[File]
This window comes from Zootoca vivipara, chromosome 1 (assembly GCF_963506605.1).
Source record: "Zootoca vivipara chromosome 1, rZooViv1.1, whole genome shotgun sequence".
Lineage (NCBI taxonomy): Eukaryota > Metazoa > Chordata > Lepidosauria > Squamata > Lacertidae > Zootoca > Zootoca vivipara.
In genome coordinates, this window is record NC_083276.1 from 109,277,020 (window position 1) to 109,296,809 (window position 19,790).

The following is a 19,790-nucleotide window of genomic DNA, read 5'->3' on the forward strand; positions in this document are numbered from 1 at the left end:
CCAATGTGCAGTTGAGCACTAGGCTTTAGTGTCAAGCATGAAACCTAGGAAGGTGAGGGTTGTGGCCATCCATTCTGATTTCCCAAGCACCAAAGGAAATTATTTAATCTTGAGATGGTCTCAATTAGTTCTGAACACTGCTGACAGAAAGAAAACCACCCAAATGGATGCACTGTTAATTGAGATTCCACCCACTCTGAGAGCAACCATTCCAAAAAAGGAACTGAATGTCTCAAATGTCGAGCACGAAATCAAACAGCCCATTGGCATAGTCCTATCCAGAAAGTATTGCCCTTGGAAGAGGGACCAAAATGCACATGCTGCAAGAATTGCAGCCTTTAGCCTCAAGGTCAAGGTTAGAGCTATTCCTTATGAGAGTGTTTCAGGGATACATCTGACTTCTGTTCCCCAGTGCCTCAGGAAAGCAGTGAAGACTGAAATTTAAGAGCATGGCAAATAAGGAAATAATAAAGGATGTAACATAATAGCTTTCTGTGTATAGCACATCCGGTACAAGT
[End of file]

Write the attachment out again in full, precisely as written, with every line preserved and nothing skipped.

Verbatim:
This window comes from Zootoca vivipara, chromosome 1 (assembly GCF_963506605.1).
Source record: "Zootoca vivipara chromosome 1, rZooViv1.1, whole genome shotgun sequence".
Lineage (NCBI taxonomy): Eukaryota > Metazoa > Chordata > Lepidosauria > Squamata > Lacertidae > Zootoca > Zootoca vivipara.
In genome coordinates, this window is record NC_083276.1 from 109,277,020 (window position 1) to 109,296,809 (window position 19,790).

The following is a 19,790-nucleotide window of genomic DNA, read 5'->3' on the forward strand; positions in this document are numbered from 1 at the left end:
CCAATGTGCAGTTGAGCACTAGGCTTTAGTGTCAAGCATGAAACCTAGGAAGGTGAGGGTTGTGGCCATCCATTCTGATTTCCCAAGCACCAAAGGAAATTATTTAATCTTGAGATGGTCTCAATTAGTTCTGAACACTGCTGACAGAAAGAAAACCACCCAAATGGATGCACTGTTAATTGAGATTCCACCCACTCTGAGAGCAACCATTCCAAAAAAGGAACTGAATGTCTCAAATGTCGAGCACGAAATCAAACAGCCCATTGGCATAGTCCTATCCAGAAAGTATTGCCCTTGGAAGAGGGACCAAAATGCACATGCTGCAAGAATTGCAGCCTTTAGCCTCAAGGTCAAGGTTAGAGCTATTCCTTATGAGAGTGTTTCAGGGATACATCTGACTTCTGTTCCCCAGTGCCTCAGGAAAGCAGTGAAGACTGAAATTTAAGAGCATGGCAAATAAGGAAATAATAAAGGATGTAACATAATAGCTTTCTGTGTATAGCACATCCGGTACAAGT